I hope others will share with me what they know of it.
Is this the wheat that Sepp grows?
It didn't grow so well, and I think it was because I planted it in an area that was too wet, and too nutrient rich. I harvested about double the amount I started with so next year I'll plant it somewhere else.
It's a very beautiful grass I must say. It's very low yielding wheat compared to modern strains, and the husk is much more difficult to remove. This means that it's a big job to process, hence the high cost of the flour.
It's basically a pioneer species and as such, it thrives in dry areas with poor soil.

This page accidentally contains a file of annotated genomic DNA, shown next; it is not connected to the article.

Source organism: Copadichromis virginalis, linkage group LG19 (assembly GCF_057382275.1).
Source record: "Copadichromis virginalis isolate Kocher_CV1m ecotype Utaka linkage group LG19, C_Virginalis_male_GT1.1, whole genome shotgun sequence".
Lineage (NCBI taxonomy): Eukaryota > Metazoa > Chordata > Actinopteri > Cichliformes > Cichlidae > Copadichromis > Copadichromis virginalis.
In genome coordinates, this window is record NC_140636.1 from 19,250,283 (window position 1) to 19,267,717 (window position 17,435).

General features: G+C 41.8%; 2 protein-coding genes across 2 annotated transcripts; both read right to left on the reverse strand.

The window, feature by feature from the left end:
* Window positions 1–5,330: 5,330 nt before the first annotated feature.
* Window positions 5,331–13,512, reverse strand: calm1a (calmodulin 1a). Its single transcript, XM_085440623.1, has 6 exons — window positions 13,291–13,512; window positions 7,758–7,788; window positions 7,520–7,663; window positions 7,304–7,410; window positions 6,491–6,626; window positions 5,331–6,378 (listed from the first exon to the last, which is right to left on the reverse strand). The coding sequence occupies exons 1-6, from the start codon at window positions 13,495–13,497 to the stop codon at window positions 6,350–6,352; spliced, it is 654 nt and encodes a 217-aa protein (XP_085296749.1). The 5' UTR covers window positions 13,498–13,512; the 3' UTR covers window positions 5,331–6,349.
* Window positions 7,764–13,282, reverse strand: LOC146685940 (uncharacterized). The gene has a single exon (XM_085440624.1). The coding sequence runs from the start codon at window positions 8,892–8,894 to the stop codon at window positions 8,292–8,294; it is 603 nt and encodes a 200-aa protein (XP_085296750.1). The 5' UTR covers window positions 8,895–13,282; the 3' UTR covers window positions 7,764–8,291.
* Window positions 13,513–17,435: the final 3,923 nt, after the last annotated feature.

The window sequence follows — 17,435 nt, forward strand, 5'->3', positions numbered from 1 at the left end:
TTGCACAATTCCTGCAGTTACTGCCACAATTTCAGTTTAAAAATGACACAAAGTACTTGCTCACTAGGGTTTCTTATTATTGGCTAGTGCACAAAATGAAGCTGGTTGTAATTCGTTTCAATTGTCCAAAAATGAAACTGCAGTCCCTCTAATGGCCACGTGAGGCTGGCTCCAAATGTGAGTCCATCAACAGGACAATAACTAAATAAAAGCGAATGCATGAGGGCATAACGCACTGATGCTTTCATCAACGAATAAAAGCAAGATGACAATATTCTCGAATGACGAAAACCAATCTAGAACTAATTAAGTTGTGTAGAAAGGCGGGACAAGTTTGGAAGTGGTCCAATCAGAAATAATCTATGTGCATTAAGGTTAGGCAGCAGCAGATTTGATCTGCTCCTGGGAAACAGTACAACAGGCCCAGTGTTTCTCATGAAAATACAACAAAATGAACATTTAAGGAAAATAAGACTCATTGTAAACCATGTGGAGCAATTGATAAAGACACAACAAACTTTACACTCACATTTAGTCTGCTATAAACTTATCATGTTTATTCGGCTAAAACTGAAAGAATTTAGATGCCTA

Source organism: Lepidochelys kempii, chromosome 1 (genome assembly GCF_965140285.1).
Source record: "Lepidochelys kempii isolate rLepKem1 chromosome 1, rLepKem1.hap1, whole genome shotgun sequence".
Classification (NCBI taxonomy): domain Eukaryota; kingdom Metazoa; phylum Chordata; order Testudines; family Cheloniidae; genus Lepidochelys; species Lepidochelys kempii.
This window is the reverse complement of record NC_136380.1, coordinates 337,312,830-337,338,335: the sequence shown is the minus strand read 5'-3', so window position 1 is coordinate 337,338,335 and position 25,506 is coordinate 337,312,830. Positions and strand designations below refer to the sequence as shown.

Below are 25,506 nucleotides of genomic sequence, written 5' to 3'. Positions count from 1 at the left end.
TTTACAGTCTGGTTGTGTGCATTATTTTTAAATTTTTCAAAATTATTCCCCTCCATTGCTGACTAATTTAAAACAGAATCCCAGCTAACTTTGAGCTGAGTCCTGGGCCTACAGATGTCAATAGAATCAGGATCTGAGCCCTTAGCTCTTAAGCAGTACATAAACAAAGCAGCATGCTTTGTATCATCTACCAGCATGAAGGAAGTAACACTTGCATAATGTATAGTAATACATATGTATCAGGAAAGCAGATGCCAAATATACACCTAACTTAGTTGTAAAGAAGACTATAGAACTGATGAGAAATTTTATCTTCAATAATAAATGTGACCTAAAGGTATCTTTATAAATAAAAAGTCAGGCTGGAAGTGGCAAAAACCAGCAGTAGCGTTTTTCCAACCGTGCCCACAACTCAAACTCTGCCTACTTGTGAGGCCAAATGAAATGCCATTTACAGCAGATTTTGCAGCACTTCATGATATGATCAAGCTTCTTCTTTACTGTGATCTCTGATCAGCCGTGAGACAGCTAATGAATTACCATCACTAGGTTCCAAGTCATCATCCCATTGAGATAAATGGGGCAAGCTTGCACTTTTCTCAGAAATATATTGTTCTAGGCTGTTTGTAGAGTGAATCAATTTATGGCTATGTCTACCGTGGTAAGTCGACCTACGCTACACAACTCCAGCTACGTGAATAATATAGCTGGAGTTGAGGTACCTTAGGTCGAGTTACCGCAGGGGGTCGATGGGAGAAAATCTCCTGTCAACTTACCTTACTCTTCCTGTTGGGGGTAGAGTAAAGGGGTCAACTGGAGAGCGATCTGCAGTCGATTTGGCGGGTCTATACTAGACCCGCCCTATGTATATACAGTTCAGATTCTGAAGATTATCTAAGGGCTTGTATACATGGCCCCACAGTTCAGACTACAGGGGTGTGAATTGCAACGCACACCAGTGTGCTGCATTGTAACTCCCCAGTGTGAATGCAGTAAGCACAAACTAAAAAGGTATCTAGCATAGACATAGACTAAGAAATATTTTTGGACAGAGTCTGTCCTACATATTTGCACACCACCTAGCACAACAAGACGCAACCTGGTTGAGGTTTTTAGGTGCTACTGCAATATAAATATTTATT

The grain we see growing in the Sepp videos I'm pretty sure is Russian rye. There is a video online where his son takes the camera for a tour. He talks about the crop specifically for about 5 mins, and he states that they plant it in the spring, cut it back for animal fodder during the summer and then harvest it for the grain in the second year. This causes the grass roots to mature properly, and the grain harvest as a result is more than if they harvested every year, plus they get a fodder crop as well.
From what I understand, wheat wont survive two years like this. It's an annual grass that dies every fall on it's own.
There might be some info in this thread?
Here's a video of an awesome pedal powered one:
Denis Huel wrote:Not sure where you are from Travis (or how to create a link!) but Jim Ternier at Prairie Garden Seeds (Saskatchewan, Canada) has an interesting selection of heirloom wheat varieties and primitive wheats.
A search should get you to his site.
Here's the link to their site: https://prseeds.ca/
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